Gibson Guitars Names New Leadership And Exit From Bankruptcy On Tuesday, Gibson Brands — maker of those iconic guitars — announced a new leadership team to guide the company through its planned exit from Chapter 11 bankruptcy protection.
NPR logo Gibson Guitars Names New Leadership And Exit From Bankruptcy

Gibson Guitars Names New Leadership And Exit From Bankruptcy

The Gibson Guitar factory in Memphis, Tenn., in 2016. Raymond Boyd/Getty Images hide caption

toggle caption
Raymond Boyd/Getty Images

The Gibson Guitar factory in Memphis, Tenn., in 2016.

Raymond Boyd/Getty Images

On Tuesday, the Nashville-based guitar company Gibson Brands announced a crop of new executives who hope to guide the business through a pivotal transition in its 124-year history, as the company emerges from bankruptcy protection. The company's newly named president and CEO is James "JC" Curleigh, who is exiting his role as president of Levi Strauss & Co. to take the position.

The rest of the newly appointed leadership team is chief merchant officer Cesar Gueikian, chief financial officer Kim Mattoon and chief production officer Christian Schmitz.

Earlier this month, a U.S. bankruptcy court in Delaware approved the company's reorganization plan, which allows it to exit bankruptcy and keep itself in business. On Nov. 1, in parallel to the new executive team's first day on the job, the investment firm Kohlberg Kravis Roberts & Co. (KKR) will assume majority ownership control of Gibson. The incoming chairman of the company's board of directors will be Nat Zilkha of KKR. He is also the former lead guitarist of the New York band Red Rooster, which released three albums in the 2000s and appeared at the Newport Folk Festival in 2008.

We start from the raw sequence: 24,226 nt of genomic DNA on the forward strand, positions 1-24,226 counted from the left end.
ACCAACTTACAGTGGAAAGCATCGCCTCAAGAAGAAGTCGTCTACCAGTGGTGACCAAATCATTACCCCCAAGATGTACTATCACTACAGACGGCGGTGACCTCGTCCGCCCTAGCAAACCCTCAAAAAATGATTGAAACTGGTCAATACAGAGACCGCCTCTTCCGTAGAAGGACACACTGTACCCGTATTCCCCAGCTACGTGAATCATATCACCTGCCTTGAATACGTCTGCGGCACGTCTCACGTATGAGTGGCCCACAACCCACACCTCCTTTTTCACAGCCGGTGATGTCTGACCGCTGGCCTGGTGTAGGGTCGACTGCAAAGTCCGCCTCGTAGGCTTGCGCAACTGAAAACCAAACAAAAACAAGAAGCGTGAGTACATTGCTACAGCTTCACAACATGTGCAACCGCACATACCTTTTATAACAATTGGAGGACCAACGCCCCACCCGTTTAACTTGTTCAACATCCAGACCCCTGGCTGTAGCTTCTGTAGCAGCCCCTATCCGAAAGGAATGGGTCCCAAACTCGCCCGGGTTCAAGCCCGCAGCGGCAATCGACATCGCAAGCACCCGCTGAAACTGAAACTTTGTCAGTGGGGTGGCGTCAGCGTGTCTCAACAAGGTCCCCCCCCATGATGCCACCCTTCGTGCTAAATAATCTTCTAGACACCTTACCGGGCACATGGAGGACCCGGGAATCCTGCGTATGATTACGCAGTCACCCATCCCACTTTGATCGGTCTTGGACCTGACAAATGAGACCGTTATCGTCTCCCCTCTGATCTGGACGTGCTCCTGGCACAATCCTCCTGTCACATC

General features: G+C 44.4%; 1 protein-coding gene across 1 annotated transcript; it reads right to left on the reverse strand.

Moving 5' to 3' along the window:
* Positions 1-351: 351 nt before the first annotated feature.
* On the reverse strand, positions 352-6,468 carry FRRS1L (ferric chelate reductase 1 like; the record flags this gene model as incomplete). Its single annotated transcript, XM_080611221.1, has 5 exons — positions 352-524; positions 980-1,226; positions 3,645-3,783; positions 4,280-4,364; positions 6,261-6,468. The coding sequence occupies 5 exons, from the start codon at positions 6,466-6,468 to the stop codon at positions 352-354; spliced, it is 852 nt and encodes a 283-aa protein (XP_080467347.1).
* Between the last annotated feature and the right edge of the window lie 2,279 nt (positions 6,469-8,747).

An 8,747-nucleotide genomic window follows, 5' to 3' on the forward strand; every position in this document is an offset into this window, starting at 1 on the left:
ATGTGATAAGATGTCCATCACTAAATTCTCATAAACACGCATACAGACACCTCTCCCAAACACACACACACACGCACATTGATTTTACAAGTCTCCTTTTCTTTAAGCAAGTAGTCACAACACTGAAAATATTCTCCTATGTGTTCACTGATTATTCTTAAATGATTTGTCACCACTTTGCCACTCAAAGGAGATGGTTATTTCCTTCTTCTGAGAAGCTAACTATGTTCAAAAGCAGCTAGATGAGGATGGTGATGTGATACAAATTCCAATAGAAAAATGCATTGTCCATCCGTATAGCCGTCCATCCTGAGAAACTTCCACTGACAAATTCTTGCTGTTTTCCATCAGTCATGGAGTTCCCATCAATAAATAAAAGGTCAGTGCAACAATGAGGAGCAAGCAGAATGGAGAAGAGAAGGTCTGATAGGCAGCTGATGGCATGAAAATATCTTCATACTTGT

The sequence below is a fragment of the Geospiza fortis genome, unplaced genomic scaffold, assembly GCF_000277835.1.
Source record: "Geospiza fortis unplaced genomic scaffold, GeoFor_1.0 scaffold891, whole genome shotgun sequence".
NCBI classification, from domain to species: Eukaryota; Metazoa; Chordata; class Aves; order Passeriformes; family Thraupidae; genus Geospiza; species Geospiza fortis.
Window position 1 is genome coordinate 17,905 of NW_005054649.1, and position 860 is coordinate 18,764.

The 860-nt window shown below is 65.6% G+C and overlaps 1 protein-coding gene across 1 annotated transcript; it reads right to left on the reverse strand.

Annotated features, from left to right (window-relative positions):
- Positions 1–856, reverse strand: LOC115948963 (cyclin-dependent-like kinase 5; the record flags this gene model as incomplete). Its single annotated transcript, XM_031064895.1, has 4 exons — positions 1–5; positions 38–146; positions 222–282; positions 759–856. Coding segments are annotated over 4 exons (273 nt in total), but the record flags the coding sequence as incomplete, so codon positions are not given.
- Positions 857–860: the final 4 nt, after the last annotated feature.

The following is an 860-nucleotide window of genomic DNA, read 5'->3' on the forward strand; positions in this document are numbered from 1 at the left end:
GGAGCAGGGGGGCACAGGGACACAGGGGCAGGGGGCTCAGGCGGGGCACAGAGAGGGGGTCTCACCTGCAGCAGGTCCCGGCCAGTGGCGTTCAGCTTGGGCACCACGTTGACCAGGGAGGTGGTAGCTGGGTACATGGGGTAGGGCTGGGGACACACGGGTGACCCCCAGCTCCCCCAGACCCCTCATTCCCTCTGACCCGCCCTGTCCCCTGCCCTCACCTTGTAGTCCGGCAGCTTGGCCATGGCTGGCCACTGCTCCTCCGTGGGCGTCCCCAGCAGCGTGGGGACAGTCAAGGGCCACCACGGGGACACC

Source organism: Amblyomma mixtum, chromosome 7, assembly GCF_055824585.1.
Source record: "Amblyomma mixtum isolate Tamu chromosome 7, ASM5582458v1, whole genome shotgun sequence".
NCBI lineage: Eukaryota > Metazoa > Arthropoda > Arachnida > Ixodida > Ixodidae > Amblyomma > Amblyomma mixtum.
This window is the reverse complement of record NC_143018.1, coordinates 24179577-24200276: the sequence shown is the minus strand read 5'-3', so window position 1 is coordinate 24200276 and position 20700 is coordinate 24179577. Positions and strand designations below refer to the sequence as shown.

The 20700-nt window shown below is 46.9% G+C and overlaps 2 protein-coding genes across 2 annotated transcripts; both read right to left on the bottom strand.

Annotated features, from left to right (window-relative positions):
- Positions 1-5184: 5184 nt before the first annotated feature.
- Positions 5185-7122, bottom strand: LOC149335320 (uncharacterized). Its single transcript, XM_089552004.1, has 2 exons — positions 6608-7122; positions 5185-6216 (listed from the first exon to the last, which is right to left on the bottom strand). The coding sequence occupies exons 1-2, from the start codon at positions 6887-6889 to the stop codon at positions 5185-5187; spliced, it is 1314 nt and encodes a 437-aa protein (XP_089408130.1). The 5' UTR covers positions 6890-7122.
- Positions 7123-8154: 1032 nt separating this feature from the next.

Under the reorganization plan, the company will continue to manufacture its famous Gibson and Epiphone guitars, as well as maintain its professional audio business that makes studio monitors and loudspeakers under the names KRK and Cerwin Vega. It will be dropping its efforts to push into the home entertainment and headphone categories — areas that the company had once hoped would make up for a decline in instrument sales, but which accounted for much of its debt.

In its May filings for Chapter 11 bankruptcy protection, Gibson estimated that it had up to $500 million in debt.